National Volunteer Week: HOME is where Vivienne Steur’s heart is


Vivien Steur. Picture: Jon Hewson d482650
Vivien Steur. Picture: Jon Hewson d482650

PEOPLE don’t realise how others around them suffer, says volunteer Vivienne Steur.

She lived in the Karawara-Manning area for 10 years before seeing the poverty that plagued her own backyard.

As Waterford Plaza centre manager, she first noticed the scale of the problem two years ago.

“We have such a high crime rate in the Plaza – people were walking across the road from Karawara into Coles and IGA and walking out with trolley loads of food,” Steur said.

“I thought: ‘Enough is enough – we need to do something to help these people’ and so I got involved with the police and other community groups and it all boiled down to the fact that these people were hungry.

“Whether they can’t manage their money properly or have other problems wasn’t really an issue for me – I can’t fix poverty or help them with drug addiction or whatever else might be going on, but I can help them by giving them food.”

Steur obtained bread and eggs from supermarkets and items such as pasta, sauce and milk with help from Rotary and Foodbank WA.

She went on to develop the HOME (Hope, Opportunity, Mutuality, Empowerment) Karawara collective, with Waterford Plaza, City of South Perth, Richmond Wellbeing and other groups, and now has a storeroom on Manning Road brimming with goods from sources including the community.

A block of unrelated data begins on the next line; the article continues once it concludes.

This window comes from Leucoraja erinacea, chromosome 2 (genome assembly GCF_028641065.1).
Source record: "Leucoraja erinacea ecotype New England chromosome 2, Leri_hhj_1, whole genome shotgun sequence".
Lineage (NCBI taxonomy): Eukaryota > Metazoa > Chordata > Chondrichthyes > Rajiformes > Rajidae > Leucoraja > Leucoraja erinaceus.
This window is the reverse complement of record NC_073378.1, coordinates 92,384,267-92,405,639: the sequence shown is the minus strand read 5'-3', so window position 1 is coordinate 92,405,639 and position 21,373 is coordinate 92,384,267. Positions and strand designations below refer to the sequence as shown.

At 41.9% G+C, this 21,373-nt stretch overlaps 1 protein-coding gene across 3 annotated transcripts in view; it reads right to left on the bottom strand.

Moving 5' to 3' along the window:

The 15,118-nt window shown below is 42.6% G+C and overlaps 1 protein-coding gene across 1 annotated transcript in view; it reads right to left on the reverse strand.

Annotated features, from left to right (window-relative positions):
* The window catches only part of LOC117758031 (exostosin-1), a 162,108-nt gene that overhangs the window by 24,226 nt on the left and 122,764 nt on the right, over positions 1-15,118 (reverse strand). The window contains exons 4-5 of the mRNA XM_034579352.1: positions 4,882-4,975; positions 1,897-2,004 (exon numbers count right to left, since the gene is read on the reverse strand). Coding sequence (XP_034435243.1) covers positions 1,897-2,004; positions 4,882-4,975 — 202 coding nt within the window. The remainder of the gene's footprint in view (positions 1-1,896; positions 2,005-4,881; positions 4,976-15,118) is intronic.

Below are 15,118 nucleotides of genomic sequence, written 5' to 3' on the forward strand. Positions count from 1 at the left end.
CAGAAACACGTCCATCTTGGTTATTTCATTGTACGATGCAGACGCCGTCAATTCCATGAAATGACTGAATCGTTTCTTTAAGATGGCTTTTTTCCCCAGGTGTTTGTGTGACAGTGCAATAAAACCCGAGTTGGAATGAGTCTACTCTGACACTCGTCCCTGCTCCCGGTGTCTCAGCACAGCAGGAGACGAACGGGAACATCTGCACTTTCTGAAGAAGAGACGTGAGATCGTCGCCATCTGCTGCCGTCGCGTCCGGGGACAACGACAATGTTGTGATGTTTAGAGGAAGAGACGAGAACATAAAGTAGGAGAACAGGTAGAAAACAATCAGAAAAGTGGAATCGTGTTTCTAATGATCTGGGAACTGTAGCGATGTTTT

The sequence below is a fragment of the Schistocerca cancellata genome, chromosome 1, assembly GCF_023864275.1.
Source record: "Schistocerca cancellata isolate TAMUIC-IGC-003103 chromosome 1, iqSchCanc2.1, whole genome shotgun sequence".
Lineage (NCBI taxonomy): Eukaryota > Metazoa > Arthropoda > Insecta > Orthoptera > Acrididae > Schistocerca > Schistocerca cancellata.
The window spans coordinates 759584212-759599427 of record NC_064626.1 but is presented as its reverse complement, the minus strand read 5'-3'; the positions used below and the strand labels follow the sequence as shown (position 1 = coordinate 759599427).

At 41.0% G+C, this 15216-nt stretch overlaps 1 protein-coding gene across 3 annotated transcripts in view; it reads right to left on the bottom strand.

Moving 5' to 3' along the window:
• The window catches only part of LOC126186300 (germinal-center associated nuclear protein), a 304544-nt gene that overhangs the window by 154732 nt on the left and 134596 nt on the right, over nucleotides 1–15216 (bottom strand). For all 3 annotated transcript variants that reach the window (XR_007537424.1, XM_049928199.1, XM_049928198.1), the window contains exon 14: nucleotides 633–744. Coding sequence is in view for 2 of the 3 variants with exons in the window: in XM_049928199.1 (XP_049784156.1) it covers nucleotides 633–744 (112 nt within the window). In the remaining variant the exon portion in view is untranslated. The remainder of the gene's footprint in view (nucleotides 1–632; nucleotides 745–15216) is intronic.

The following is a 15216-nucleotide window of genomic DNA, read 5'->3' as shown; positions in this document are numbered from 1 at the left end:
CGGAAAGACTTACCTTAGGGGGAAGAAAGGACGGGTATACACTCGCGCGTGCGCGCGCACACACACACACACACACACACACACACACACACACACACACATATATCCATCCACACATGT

“We have one gentleman who used to steal quite often – he hasn’t stolen now for 12 months and feels very liberated – and when he has a bit of money he comes back in and gives me $10 or $20 and says: ‘You helped me out in the last couple of weeks and I want to give you this money’,” Steur said.

“I say ‘I can’t take this money, you need it’ and he says ‘No, I have to give back now – you’ve changed my life’.

“Hearing little things like that reminds me that I am actually making a difference.”

Steur also initiated a Breakfast Club to help feed students at Curtin Primary School.

“We found out that many kids were going without breakfast and a couple of families had no lunch as well, so now we provide them with bread, which they can freeze, and things like cheese and bacon rolls and the teachers are able to warm them up and give the kids something,” she said.

The inspiring volunteer also held a backpack school drive, giving underprivileged children new backpacks filled with books, lunch boxes, pencils and more.

With winter coming, HOME Karawara is now calling for blanket donations.

Steur is nominated for the People’s Choice ‘Spirit of Volunteering’ Award at the WA Volunteer of the Year Awards this week.

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